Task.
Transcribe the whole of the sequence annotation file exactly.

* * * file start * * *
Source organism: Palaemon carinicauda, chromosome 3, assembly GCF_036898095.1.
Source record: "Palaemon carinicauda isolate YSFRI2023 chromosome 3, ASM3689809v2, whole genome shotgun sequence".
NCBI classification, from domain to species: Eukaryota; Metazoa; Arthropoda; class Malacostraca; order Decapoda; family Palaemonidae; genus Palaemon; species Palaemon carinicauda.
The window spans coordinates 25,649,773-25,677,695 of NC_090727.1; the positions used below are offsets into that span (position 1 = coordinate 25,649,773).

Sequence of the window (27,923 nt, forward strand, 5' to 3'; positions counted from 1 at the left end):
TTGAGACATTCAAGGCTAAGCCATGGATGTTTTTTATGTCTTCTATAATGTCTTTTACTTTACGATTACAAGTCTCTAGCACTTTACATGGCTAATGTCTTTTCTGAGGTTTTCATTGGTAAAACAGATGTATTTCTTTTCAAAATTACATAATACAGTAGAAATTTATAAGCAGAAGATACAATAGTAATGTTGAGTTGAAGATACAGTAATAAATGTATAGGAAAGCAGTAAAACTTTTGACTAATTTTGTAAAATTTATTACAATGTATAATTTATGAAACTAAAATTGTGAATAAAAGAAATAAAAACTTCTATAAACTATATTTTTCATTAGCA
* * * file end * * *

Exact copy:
Source organism: Palaemon carinicauda, chromosome 3, assembly GCF_036898095.1.
Source record: "Palaemon carinicauda isolate YSFRI2023 chromosome 3, ASM3689809v2, whole genome shotgun sequence".
NCBI classification, from domain to species: Eukaryota; Metazoa; Arthropoda; class Malacostraca; order Decapoda; family Palaemonidae; genus Palaemon; species Palaemon carinicauda.
The window spans coordinates 25,649,773-25,677,695 of NC_090727.1; the positions used below are offsets into that span (position 1 = coordinate 25,649,773).

Sequence of the window (27,923 nt, forward strand, 5' to 3'; positions counted from 1 at the left end):
TTGAGACATTCAAGGCTAAGCCATGGATGTTTTTTATGTCTTCTATAATGTCTTTTACTTTACGATTACAAGTCTCTAGCACTTTACATGGCTAATGTCTTTTCTGAGGTTTTCATTGGTAAAACAGATGTATTTCTTTTCAAAATTACATAATACAGTAGAAATTTATAAGCAGAAGATACAATAGTAATGTTGAGTTGAAGATACAGTAATAAATGTATAGGAAAGCAGTAAAACTTTTGACTAATTTTGTAAAATTTATTACAATGTATAATTTATGAAACTAAAATTGTGAATAAAAGAAATAAAAACTTCTATAAACTATATTTTTCATTAGCA